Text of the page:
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Despite clever defendants who covered their paper trail well, a pair of volunteer Hennepin lawyers have succeeded in bringing a long and difficult equity stripping case to partial summary judgment in favor of their client.
After putting in nearly 1,000 hours of pro bono effort into the case, the two lawyers, Peter Hennigan and Eleasalo Ale of Faegre & Benson, were gratified to hear U.S. District Judge Patrick J. Schiltz award Telsche Paulson restitution damages in excess of $171,000. The victory is significant since most cases of this sort either die for lack of evidence or are settled out of court.
The two real estate lawyers teamed up almost by accident. Pleading a heavy workload, Hennigan was reluctant at first to join Ale in unraveling the scam, an activity uncovered by Legal Aid Society of Minneapolis attorneys and paneled to volunteer attorneys by the Volunteer Lawyers Network. Then Hennigan noticed that the elderly woman who had lost her property in the scheme was a
“Mrs. Paulson lived only two blocks from our house,” Hennigan said. “While we weren’t acquainted, the closeness certainly made the case more real to me. During the investigation, I wheeled our daughter out in her stroller and walked around the outside of the home we were fighting to save.”
Paulson and her husband began living in the property, a duplex, nearly 50 years ago, and refinanced the mortgage a couple of times during their ownership. They raised their children there, living in one unit and renting out the other to help pay the mortgage payments. After their children were grown and Mr. Paulson passed away, she continued to live in the family home amid familiar belongings in the neighborhood she loved.
“In 2004, Mrs. Paulson, who was in her 80s by then, began having trouble making the mortgage payments following the loss of her downstairs tenant,” Hennigan said. “Just as her home was headed for foreclosure, she had the misfortune to meet up with scam artists Timothy and Shelley Beliveau. Since Mrs. Paulson was desperate for financial help at the time, it’s not surprising that she fell for their offer of a so-called mortgage refinancing agreement, which was in reality an equity stripping scheme.”
Rather than refinancing her home, Paulson was duped into selling her home to a person she never met in exchange for a contract for deed, and placing all her equity into an “escrow” fund under the control of one of the Beliveaus’ shell corporations. Almost immediately, a third of Paulson’s equity went in the Beliveaus’ pockets. In 2006, the Beliveaus sold Paulson’s property a second time (again without Paulson’s knowledge) in order to extract the remaining equity through an exorbitant commission. This second sale also extinguished Paulson’s contract for deed. Even though the Beliveaus knew that Paulson no longer had a legal interest in her property, they continued to collect $12,100 in fraudulent “mortgage” payments from her. It was not until late spring 2007 that Paulson learned the truth. By that time, she had lost her home and nearly $160,000 in equity.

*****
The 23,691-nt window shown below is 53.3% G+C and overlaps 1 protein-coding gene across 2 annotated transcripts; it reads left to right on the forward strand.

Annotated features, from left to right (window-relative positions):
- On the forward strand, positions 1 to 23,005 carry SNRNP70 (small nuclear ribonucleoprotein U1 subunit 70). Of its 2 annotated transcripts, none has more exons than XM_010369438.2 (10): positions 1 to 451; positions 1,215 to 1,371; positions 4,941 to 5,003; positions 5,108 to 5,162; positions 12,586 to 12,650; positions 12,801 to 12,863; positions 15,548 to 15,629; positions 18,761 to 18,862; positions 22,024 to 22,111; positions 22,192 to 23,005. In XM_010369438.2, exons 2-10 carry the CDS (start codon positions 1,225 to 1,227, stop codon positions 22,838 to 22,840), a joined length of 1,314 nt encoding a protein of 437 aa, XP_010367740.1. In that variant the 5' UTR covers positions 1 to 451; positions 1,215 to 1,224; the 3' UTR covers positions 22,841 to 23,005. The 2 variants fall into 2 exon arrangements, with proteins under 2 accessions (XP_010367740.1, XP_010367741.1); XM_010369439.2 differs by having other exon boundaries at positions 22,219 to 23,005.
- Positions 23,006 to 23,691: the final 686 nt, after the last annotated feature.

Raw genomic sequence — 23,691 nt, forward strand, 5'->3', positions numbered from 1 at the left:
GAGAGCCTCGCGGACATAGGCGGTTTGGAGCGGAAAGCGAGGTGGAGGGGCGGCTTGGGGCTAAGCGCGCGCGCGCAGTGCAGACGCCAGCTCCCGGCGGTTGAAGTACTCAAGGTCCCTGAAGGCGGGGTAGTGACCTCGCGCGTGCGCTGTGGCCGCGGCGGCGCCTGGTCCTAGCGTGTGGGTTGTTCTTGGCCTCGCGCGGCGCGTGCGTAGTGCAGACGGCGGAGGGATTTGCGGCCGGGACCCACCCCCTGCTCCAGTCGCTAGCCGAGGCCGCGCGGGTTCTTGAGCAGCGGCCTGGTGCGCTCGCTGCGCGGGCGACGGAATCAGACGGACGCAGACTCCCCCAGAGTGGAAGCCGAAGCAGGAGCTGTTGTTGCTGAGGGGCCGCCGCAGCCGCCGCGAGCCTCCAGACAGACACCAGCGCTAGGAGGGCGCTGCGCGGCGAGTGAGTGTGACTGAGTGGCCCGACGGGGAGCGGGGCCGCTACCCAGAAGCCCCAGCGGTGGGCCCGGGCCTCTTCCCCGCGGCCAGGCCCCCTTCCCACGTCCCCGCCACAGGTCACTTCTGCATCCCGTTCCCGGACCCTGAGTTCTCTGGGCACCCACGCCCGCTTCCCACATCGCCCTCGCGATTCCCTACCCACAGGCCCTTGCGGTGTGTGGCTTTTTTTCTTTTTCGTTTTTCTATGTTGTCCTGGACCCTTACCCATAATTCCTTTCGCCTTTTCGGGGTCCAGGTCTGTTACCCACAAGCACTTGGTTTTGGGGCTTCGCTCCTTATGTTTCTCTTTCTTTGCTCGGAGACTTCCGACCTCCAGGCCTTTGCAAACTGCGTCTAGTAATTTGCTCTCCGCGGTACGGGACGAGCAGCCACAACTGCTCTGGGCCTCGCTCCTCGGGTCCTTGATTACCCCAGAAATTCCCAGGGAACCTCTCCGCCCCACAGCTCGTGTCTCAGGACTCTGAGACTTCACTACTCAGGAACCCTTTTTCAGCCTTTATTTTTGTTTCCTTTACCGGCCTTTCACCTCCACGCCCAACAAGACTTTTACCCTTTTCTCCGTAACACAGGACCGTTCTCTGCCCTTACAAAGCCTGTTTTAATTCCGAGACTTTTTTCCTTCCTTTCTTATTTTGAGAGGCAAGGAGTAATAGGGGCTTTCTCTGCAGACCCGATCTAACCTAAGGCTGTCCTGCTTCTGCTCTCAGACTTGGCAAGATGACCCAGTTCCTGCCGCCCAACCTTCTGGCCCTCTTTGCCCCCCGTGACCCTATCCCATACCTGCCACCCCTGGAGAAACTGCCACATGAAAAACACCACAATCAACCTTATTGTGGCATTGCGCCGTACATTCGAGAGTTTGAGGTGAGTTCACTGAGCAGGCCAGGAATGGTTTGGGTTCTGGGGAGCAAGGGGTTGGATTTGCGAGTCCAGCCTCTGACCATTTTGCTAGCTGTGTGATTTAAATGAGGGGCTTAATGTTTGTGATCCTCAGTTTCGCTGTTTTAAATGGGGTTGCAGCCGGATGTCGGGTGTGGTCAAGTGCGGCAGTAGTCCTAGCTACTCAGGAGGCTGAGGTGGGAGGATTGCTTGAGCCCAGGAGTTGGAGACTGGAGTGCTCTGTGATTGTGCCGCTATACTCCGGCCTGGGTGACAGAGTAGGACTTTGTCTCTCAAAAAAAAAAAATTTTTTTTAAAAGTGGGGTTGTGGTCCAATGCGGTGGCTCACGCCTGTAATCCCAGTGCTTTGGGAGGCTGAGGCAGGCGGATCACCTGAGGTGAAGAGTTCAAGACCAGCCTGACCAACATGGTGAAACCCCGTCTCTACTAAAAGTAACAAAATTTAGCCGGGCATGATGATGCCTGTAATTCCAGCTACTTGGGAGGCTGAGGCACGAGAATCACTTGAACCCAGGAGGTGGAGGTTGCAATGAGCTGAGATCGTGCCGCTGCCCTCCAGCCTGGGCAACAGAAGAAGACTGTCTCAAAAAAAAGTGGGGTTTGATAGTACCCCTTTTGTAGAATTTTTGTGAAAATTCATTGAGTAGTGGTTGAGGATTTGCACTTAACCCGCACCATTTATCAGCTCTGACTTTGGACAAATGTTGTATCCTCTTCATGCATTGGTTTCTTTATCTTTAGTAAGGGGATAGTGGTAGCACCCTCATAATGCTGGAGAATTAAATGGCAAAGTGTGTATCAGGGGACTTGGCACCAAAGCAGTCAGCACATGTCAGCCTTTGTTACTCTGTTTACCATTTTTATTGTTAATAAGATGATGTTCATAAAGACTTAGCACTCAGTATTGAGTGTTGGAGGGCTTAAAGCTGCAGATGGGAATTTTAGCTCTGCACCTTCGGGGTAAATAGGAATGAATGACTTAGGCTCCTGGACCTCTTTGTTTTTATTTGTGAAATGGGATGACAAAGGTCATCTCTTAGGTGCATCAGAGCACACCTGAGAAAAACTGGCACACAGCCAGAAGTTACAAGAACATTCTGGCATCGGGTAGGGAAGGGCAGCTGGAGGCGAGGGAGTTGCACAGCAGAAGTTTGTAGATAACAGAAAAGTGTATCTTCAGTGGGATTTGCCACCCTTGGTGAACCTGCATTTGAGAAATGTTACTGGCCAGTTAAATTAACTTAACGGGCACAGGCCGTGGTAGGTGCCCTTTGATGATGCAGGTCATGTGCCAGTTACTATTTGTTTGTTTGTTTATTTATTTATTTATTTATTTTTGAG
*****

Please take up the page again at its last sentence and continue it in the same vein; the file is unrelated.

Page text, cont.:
When Hennigan first took on the case, he was surprised by the lack of paperwork Paulson had on hand and by the amount of investigative effort that would be necessary to properly represent his client.
“The work ended up being less like a real estate case and more like a criminal investigation, something I’d had experience with from my time working for the Washington, D.C. Public Defender Service during law school,” said Hennigan. “All she had was a contract for deed that referenced an addendum, but the addendum was nowhere to be found. Consequently, there was no information as to the amount of her payments or how many payments she would have to make before her title would be free and clear.
“For a fraudulent activity such as this to slip through the system isn’t as unusual as it may seem,” said Hennigan. “In 2004, we were in the midst of a real estate boom. Large fees were common. No one was looking for fraud. There was very little scrutiny of individual transactions to make sure they were on the up and up. Of course, banks are more involved now that they realize these deals can go bad.”